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29 March 2018 Photo Pixabay
Be a law-abiding road-rule citizen these holidays
Follow the rules of the road to be safe.

Road crashes are a major cause of deaths globally, and particularly during the March-April holidays in South Africa. Therefore, abiding by the rules of the road serves to curb the high number of fatalities and is highly recommended. We urge all staff and students to take caution on the roads to ensure a safe return to the campuses next term.

According to Arrive Alive, some of the leading accident causes include drunk driving, failure to wear seatbelts, driver inexperience, driver fatigue, distracted driving and walking, as well as bravado. Be sure to avoid this at all cost.

Obeying the rules of the road saves lives. In 2016, Arrive Alive partnered with the UFS BSafe Campaign to educate students on becoming more responsible drivers, passengers, and pedestrians. For more road safety tips, visit the Arrive Alive website here.

Mawande Mateza, Human Movement Science student, has five simple tips on how to stay safe on the road these holidays – courtesy of Protection Services.

Check out the video below.

News Archive

UFS launches expansions to Biotechnology Building
2015-11-04

     

Biotechnology Building
Photo: Leonie Bolleurs

To support the strategic focus of the University of the Free State (UFS) on teaching and learning in the field of Biotechnology, the Department of Microbial, Biochemical, and Food Biotechnology introduced upgrades and additions to the value of R23 million to the existing Biotechnology Building on its Bloemfontein Campus. The funding was provided by the Department of Higher Education and Training.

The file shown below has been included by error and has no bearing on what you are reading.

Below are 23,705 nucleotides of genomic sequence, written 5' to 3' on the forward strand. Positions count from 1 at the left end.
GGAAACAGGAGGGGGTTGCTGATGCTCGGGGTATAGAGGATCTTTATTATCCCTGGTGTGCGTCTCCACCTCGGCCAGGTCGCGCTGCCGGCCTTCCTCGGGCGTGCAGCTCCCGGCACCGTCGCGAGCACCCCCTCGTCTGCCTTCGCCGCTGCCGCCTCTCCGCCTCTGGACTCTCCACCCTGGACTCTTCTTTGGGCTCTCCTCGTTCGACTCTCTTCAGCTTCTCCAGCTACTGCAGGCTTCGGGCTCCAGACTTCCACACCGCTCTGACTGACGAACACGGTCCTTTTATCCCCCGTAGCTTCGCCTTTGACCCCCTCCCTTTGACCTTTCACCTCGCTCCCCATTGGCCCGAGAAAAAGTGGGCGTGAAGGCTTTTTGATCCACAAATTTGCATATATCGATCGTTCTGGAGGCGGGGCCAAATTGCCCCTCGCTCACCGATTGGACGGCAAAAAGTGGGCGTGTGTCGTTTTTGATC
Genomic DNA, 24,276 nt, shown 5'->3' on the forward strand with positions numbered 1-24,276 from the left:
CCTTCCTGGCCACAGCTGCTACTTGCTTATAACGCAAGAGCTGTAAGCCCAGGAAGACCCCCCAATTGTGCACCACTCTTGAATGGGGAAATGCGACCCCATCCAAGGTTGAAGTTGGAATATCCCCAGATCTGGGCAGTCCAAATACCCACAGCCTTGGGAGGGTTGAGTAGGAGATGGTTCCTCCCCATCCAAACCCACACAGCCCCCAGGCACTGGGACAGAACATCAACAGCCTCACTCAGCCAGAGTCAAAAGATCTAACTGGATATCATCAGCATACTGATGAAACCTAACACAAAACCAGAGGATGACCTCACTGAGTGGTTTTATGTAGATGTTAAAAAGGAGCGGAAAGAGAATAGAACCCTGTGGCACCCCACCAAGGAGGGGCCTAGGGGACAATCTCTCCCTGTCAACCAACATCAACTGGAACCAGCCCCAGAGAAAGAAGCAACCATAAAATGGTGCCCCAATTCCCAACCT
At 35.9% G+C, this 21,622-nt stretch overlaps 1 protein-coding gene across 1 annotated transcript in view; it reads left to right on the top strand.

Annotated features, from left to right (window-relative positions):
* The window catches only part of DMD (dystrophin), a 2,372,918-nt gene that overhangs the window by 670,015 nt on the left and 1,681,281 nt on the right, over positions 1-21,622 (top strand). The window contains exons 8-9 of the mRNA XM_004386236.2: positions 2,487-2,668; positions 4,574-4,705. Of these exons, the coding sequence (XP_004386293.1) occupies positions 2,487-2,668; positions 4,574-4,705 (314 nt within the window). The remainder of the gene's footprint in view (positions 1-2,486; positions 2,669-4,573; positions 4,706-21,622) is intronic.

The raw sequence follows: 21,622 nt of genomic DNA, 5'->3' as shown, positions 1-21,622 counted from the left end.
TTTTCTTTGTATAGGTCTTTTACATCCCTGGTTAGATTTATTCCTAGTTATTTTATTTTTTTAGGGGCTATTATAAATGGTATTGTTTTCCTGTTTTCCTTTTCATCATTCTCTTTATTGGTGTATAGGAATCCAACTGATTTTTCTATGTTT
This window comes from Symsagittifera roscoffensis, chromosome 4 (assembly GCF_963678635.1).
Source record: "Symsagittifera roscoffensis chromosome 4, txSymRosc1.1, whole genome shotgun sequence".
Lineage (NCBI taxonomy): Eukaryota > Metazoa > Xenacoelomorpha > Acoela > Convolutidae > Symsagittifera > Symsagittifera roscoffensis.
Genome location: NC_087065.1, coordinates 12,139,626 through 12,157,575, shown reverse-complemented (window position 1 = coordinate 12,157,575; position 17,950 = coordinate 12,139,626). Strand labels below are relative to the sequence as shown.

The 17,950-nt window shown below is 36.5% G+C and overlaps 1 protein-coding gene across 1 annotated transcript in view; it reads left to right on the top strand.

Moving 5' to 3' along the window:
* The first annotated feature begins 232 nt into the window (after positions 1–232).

The new section, together with renovations to the existing part of the Biotechnology Building, was opened on Thursday 29 October 2015.

The Department, consisting of three disciplines - Microbiology, Biochemistry, and Food Biotechnology - is extremely diverse. Two of the three disciplines – Microbiology and Biochemistry – are housed in the Biotechnology Building.

Additions and renovations to the Biotechnology Building include:
-    Four new research laboratories
-    Nine revamped research laboratories

      

At the launch of the Biotechnology Building were,
from the left: Nico Janse van Rensburg,
Senior Director: University Estates;
Maureen Khati, University Estates,
Prof Nicky Morgan, Vice Rector: Operations
and Ria Deysel, Director: Facilities Management.
Photo: Leonie Bolleurs

The work to the building will have dramatic effects on the quality, as well as the quantity, of postgraduate students. Given the national priority to deliver students, this is very important, particularly at the doctorate level.

Prof Koos Albertyn from the Department said these were the first renovations and expansions done to the building since 1 January 1990. “We welcome the extra space. Forty-six more postgraduate students can now be accommodated in the department,” he said.

Construction took place on the south-western corner of the existing building. Further developments to the building include:
-    Six new offices
-    A lecture hall for 70 students
-    Laboratories that can accommodate 56 postgraduate students

Prof Martie Smit, Academic Head of the Department, said: “This new and refurbished facility enables us to give our best. As academics, we are committed to doing our part in delivering high-quality education at both undergraduate and postgraduate levels to students envisaging a future in biotechnology.”

The James Charles du Preez Seminar Room was also opened at the event. The seminar room is dedicated to Prof Du Preez – who was Head of the Department from October 2002 until the end of 2014. He played a major role in raising funds for upgrading the Biotechnology Building, including the addition of a new wing.



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